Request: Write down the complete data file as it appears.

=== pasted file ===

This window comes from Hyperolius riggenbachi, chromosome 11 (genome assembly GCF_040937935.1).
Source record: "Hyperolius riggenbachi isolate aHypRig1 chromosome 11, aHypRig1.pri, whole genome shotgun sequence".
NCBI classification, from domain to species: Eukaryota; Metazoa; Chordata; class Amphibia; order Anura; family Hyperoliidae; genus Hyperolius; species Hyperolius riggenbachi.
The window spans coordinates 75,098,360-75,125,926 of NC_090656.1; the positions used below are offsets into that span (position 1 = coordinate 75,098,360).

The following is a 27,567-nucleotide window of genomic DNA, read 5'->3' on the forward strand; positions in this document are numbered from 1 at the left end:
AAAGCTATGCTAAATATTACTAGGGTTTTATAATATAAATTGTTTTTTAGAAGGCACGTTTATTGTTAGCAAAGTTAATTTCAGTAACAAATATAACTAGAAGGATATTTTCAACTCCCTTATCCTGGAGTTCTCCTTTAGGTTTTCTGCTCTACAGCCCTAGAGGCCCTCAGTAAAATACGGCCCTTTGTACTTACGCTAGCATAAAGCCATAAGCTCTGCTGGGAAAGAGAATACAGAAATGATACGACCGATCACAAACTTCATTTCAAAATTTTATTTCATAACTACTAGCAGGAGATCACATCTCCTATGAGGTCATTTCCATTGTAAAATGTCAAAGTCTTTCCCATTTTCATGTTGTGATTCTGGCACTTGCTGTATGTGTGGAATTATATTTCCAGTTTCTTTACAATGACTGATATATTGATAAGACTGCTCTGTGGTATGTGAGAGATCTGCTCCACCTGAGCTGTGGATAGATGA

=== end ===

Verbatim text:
This window comes from Hyperolius riggenbachi, chromosome 11 (genome assembly GCF_040937935.1).
Source record: "Hyperolius riggenbachi isolate aHypRig1 chromosome 11, aHypRig1.pri, whole genome shotgun sequence".
NCBI classification, from domain to species: Eukaryota; Metazoa; Chordata; class Amphibia; order Anura; family Hyperoliidae; genus Hyperolius; species Hyperolius riggenbachi.
The window spans coordinates 75,098,360-75,125,926 of NC_090656.1; the positions used below are offsets into that span (position 1 = coordinate 75,098,360).

The following is a 27,567-nucleotide window of genomic DNA, read 5'->3' on the forward strand; positions in this document are numbered from 1 at the left end:
AAAGCTATGCTAAATATTACTAGGGTTTTATAATATAAATTGTTTTTTAGAAGGCACGTTTATTGTTAGCAAAGTTAATTTCAGTAACAAATATAACTAGAAGGATATTTTCAACTCCCTTATCCTGGAGTTCTCCTTTAGGTTTTCTGCTCTACAGCCCTAGAGGCCCTCAGTAAAATACGGCCCTTTGTACTTACGCTAGCATAAAGCCATAAGCTCTGCTGGGAAAGAGAATACAGAAATGATACGACCGATCACAAACTTCATTTCAAAATTTTATTTCATAACTACTAGCAGGAGATCACATCTCCTATGAGGTCATTTCCATTGTAAAATGTCAAAGTCTTTCCCATTTTCATGTTGTGATTCTGGCACTTGCTGTATGTGTGGAATTATATTTCCAGTTTCTTTACAATGACTGATATATTGATAAGACTGCTCTGTGGTATGTGAGAGATCTGCTCCACCTGAGCTGTGGATAGATGA